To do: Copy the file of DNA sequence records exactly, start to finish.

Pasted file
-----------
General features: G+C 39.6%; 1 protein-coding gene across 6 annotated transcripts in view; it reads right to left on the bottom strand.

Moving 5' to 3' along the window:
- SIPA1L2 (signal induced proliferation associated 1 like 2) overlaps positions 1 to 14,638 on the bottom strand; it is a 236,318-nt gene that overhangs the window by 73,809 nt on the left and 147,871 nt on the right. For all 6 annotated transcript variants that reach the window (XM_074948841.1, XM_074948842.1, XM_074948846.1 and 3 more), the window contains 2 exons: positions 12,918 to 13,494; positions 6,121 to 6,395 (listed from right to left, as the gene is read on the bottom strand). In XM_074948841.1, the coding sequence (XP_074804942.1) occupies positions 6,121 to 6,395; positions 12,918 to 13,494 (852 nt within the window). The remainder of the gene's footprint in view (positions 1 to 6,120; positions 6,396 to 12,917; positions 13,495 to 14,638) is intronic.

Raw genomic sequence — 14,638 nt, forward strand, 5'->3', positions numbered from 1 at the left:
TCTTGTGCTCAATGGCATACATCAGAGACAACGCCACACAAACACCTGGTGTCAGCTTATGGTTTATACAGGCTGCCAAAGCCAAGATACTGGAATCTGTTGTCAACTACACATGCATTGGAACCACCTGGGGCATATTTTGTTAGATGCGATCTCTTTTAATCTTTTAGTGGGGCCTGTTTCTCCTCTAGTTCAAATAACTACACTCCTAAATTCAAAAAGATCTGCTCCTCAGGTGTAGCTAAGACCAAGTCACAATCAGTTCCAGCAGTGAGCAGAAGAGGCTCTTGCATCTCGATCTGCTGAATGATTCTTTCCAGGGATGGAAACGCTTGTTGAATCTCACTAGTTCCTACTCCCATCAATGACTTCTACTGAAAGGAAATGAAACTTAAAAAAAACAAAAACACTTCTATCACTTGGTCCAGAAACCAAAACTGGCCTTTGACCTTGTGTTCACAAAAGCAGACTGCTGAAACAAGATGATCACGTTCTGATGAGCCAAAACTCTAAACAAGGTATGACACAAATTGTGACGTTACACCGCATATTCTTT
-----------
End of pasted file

General features: G+C 39.6%; 1 protein-coding gene across 6 annotated transcripts in view; it reads right to left on the bottom strand.

Moving 5' to 3' along the window:
- SIPA1L2 (signal induced proliferation associated 1 like 2) overlaps positions 1 to 14,638 on the bottom strand; it is a 236,318-nt gene that overhangs the window by 73,809 nt on the left and 147,871 nt on the right. For all 6 annotated transcript variants that reach the window (XM_074948841.1, XM_074948842.1, XM_074948846.1 and 3 more), the window contains 2 exons: positions 12,918 to 13,494; positions 6,121 to 6,395 (listed from right to left, as the gene is read on the bottom strand). In XM_074948841.1, the coding sequence (XP_074804942.1) occupies positions 6,121 to 6,395; positions 12,918 to 13,494 (852 nt within the window). The remainder of the gene's footprint in view (positions 1 to 6,120; positions 6,396 to 12,917; positions 13,495 to 14,638) is intronic.

Raw genomic sequence — 14,638 nt, forward strand, 5'->3', positions numbered from 1 at the left:
TCTTGTGCTCAATGGCATACATCAGAGACAACGCCACACAAACACCTGGTGTCAGCTTATGGTTTATACAGGCTGCCAAAGCCAAGATACTGGAATCTGTTGTCAACTACACATGCATTGGAACCACCTGGGGCATATTTTGTTAGATGCGATCTCTTTTAATCTTTTAGTGGGGCCTGTTTCTCCTCTAGTTCAAATAACTACACTCCTAAATTCAAAAAGATCTGCTCCTCAGGTGTAGCTAAGACCAAGTCACAATCAGTTCCAGCAGTGAGCAGAAGAGGCTCTTGCATCTCGATCTGCTGAATGATTCTTTCCAGGGATGGAAACGCTTGTTGAATCTCACTAGTTCCTACTCCCATCAATGACTTCTACTGAAAGGAAATGAAACTTAAAAAAAACAAAAACACTTCTATCACTTGGTCCAGAAACCAAAACTGGCCTTTGACCTTGTGTTCACAAAAGCAGACTGCTGAAACAAGATGATCACGTTCTGATGAGCCAAAACTCTAAACAAGGTATGACACAAATTGTGACGTTACACCGCATATTCTTT